In the name of humanity – The DRK’s assistance for refugees

(Photo: Deutsches Rotes Kreuz)

As a humanitarian organisation the German Red Cross (DRK) “seeks to ensure life, health, well-being, protection, peaceful cohabitation and dignity for all human beings […] irrespective of political, racial, religious or ideological controversy”. It is globally active, for example in the provision of first response assistance to refugees. In Germany alone it jointly caters to almost 500 reception centres with more than 160.000 places and a project volume of €20m. The DRK’s General Secretariat provides two reception centres – so called “waiting rooms” – in Feldkirchen (4100 places) and Erding (5000 places) close to Munich. After their arrival in Bavaria, refugees are able to stay here in heated airplane hangars and tents and are catered to by the DRK. In the meantime, they are registered by the Federal Office for Migration and Refugees (BAMF) before being distributed to the Bundesländer.

Abroad, the German Red Cross also assists refugees. For five years now its largest humanitarian operation has been taking place in Syria.  Additionally, it is active in Lebanon, Jordan and Turkey, as well as Darfur (Sudan), Yemen, Colombia and Uganda.

The German Red Cross’ work in Greece

Along the Western Balkan Route the DRK’s sister organisations assist refugees. In Greece, however, the German chapter is deployed to support its Greek counterpart. Over the last months the DRK distributed 19.000 hygiene kits, coats, backpacks and care packages for babies. Furthermore, since 22 March a mobile health facility of the DRK with seven employees, six tons of supplies and two minibuses is stationed in Nea Kavala and Cherso (about 25km from the camp in Idomeni). This station provides healthcare for up to 10.000 people and is already fully functioning, as the featured image shows.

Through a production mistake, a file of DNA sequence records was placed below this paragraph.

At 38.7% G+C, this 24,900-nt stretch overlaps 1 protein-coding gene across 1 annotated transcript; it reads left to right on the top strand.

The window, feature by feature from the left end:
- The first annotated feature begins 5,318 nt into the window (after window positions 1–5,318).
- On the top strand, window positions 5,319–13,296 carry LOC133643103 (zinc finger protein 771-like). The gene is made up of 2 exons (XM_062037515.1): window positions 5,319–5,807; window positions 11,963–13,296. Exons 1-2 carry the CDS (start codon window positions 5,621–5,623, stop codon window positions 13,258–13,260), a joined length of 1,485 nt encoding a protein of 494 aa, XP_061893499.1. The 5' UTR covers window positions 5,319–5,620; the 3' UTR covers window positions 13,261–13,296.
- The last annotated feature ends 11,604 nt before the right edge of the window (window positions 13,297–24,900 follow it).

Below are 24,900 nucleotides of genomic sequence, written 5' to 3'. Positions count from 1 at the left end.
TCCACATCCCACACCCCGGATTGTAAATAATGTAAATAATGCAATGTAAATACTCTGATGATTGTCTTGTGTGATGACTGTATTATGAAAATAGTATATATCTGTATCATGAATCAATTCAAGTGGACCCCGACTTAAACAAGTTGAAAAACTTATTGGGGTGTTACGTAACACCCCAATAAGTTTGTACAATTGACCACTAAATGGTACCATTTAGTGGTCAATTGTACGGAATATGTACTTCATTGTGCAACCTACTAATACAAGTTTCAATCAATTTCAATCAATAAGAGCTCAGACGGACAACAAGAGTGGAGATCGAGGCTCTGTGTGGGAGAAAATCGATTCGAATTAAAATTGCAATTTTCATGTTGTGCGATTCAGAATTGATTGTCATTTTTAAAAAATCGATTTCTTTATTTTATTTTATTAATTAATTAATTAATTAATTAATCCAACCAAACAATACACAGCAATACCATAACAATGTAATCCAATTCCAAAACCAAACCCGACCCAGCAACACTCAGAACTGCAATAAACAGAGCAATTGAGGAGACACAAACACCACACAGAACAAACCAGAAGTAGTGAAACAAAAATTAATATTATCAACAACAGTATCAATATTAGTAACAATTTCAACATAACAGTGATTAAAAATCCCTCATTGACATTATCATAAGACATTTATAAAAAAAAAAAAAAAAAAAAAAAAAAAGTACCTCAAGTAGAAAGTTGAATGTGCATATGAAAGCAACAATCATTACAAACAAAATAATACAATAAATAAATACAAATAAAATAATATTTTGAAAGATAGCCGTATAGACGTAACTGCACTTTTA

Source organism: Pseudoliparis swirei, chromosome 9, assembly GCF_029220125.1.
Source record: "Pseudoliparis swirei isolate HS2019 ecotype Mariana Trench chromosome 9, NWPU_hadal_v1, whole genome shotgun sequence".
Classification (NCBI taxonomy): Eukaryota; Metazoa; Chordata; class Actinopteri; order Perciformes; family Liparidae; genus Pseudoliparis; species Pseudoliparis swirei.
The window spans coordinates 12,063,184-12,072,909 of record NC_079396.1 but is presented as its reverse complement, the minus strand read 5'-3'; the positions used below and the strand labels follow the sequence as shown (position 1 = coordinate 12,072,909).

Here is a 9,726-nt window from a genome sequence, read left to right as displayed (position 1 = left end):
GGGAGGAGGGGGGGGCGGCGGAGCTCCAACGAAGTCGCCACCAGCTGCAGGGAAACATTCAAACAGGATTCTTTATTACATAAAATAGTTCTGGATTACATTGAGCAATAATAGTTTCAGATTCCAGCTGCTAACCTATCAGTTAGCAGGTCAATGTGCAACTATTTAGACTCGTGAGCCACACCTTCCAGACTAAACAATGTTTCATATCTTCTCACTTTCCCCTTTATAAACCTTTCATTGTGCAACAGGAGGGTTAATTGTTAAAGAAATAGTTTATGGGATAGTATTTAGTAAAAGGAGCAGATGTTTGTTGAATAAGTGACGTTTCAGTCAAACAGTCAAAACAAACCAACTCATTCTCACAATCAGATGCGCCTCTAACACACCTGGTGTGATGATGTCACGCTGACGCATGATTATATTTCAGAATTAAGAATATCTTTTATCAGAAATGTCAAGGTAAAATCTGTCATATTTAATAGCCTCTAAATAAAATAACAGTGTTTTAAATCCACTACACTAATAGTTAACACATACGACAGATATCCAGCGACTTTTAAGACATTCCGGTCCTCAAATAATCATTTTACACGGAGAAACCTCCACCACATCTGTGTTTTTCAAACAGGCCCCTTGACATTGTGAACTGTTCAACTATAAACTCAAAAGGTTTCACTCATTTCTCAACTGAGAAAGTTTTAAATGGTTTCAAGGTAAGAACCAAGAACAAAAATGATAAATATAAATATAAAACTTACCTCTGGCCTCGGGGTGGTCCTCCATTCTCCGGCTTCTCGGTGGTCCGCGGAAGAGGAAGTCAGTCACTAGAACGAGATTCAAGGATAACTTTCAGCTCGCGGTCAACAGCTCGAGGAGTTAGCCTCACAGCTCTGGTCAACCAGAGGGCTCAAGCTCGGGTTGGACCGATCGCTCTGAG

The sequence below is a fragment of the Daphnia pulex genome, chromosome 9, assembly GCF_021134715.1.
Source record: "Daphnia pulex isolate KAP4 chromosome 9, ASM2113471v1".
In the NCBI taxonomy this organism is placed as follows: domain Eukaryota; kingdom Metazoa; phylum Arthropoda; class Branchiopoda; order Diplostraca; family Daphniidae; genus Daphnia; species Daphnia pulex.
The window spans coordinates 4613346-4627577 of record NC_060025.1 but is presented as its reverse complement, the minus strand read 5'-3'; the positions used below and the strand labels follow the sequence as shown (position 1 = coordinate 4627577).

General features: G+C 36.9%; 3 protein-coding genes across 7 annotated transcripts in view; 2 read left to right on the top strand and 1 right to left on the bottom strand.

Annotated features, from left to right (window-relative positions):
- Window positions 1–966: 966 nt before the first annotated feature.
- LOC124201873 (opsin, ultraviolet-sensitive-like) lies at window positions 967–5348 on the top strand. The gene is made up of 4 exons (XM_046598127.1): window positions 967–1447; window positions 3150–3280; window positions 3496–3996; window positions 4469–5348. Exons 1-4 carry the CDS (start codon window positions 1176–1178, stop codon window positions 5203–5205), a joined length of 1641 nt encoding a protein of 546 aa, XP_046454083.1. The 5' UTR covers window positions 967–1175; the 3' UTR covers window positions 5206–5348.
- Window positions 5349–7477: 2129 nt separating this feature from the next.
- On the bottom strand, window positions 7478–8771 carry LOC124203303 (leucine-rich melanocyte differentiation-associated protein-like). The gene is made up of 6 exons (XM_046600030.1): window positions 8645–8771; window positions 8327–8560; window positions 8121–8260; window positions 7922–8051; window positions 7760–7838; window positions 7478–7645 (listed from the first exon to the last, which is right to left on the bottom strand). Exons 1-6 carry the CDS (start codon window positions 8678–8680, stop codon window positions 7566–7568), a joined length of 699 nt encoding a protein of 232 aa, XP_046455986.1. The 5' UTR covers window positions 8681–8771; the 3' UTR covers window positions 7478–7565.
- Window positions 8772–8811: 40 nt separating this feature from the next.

Gesundheitsstation DRK

During a phone call earlier this week with Agnieszka Kurek, member of the DRK’s General Secretariat in Berlin, I was offered to pass by the health facility once I reach Idomeni in early May. This is the perfect opportunity to show you what your donations can do and which objectives they help achieving.

As mentioned in the introduction to this blog, I would like to call for donations for the DRK’s refugee assistance. Those can be made in a highly reliable, uncomplicated and output-oriented manner through a website called where the German Red Cross’ refugee assistance is presented.

Donating via

Betterplace is Germany’s largest charity online platform. You can choose from thousands of social projects that are individually showcased. Each project publishes its “Needs”, thereby clarifying the precise action/equipment etc. as well as the exact amount of money that is required and how much of that is still missing. This allows donors to immediately see and follow the effect of their donations, to get in touch with the project’s initiators, and to rate the project. Betterplace guarantees that 100% of the amount donated reaches the project and that no fees are applied.

The DRK’s refugee first response assistance requires financing first reception supplies from food and sleeping bags to hygiene kits. The donor can choose whether to give to the entire project or to a specific “Need”. The donations are tax deductible in Germany. So far 185 people have donated money to the project covering 44% of its total expenses. Through this blog I hope to motivate many of you to also contribute.



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